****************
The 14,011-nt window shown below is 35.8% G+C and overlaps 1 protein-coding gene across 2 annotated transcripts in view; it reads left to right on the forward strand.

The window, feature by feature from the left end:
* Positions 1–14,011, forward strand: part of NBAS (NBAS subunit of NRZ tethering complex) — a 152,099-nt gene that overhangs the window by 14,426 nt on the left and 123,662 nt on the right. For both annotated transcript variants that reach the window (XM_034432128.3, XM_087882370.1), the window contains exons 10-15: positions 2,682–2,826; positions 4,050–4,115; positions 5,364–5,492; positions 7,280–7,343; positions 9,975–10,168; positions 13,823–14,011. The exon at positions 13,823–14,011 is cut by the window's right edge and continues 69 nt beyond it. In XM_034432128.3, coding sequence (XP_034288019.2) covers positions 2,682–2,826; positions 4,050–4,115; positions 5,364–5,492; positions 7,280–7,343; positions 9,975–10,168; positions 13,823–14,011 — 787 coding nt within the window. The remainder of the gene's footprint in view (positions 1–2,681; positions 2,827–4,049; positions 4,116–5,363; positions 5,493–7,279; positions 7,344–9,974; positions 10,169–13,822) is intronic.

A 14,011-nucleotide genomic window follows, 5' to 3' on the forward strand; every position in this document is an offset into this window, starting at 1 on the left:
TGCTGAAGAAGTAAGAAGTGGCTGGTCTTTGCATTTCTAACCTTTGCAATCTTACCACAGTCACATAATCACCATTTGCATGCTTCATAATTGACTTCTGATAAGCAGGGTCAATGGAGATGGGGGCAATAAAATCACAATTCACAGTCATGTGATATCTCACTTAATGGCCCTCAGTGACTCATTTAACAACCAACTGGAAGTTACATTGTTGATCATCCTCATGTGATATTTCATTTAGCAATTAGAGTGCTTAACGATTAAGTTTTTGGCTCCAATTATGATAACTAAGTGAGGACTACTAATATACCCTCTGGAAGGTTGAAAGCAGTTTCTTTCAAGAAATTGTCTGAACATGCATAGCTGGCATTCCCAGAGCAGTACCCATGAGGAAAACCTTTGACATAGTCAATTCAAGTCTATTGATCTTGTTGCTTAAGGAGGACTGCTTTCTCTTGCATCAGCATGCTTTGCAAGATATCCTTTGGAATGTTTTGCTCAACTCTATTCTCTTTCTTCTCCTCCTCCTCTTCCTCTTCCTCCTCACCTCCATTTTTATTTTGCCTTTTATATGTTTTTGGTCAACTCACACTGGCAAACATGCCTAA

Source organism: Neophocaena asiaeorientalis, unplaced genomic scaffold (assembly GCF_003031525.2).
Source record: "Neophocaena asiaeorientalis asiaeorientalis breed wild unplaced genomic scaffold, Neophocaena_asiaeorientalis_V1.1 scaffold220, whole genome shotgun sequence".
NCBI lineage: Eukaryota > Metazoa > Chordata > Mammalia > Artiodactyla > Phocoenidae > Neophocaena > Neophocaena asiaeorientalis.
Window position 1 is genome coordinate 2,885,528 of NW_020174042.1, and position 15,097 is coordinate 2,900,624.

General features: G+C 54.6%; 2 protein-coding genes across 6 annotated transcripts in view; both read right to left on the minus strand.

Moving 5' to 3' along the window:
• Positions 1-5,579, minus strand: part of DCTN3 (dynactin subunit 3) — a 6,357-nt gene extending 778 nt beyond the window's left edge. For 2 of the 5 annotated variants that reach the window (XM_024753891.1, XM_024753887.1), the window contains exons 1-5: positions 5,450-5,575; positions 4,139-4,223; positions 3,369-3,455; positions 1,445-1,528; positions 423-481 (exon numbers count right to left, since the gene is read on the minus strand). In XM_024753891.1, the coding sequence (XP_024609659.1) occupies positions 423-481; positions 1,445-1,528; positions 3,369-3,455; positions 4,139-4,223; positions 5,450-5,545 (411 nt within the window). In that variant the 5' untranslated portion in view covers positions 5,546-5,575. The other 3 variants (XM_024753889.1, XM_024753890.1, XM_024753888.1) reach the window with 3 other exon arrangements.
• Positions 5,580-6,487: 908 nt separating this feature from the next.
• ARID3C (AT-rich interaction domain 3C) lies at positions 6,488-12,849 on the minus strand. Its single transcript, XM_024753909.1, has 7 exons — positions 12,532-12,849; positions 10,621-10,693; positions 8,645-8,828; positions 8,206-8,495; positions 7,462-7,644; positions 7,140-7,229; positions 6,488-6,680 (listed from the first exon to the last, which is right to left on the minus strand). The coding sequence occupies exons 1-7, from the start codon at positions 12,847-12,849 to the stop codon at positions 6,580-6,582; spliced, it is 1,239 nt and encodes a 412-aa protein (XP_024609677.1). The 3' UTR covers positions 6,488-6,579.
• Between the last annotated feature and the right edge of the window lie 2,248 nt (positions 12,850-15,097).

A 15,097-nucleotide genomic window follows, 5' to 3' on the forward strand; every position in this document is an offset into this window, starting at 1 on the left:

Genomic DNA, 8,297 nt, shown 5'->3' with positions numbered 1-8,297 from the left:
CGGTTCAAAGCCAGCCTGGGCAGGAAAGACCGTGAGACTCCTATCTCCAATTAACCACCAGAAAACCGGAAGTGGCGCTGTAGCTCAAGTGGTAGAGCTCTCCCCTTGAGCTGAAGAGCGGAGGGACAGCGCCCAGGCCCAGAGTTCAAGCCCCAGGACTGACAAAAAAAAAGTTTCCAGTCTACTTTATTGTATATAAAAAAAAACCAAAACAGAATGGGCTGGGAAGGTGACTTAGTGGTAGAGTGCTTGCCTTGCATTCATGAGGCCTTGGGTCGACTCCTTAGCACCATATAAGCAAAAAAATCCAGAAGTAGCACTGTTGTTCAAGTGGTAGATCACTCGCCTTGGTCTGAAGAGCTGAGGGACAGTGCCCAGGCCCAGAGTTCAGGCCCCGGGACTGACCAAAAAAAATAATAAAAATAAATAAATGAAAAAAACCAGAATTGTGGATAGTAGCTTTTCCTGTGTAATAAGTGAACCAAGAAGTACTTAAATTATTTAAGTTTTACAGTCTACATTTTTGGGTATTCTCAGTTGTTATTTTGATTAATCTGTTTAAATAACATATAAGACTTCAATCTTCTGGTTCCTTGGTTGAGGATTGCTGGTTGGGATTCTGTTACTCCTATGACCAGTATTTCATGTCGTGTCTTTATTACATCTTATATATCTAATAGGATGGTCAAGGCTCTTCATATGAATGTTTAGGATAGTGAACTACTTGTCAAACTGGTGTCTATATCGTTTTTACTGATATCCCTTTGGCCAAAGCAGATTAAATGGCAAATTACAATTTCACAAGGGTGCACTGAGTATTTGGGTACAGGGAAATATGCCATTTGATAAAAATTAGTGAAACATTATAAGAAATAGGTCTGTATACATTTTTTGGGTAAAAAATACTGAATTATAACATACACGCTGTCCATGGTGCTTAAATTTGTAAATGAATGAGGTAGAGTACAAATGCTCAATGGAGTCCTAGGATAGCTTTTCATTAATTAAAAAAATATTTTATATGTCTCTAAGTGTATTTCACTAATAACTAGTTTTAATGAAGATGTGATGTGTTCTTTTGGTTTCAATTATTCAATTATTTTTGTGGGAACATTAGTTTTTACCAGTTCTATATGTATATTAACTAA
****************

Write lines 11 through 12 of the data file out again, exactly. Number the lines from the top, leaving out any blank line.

Moving 5' to 3' along the window:
• Positions 1-5,579, minus strand: part of DCTN3 (dynactin subunit 3) — a 6,357-nt gene extending 778 nt beyond the window's left edge. For 2 of the 5 annotated variants that reach the window (XM_024753891.1, XM_024753887.1), the window contains exons 1-5: positions 5,450-5,575; positions 4,139-4,223; positions 3,369-3,455; positions 1,445-1,528; positions 423-481 (exon numbers count right to left, since the gene is read on the minus strand). In XM_024753891.1, the coding sequence (XP_024609659.1) occupies positions 423-481; positions 1,445-1,528; positions 3,369-3,455; positions 4,139-4,223; positions 5,450-5,545 (411 nt within the window). In that variant the 5' untranslated portion in view covers positions 5,546-5,575. The other 3 variants (XM_024753889.1, XM_024753890.1, XM_024753888.1) reach the window with 3 other exon arrangements.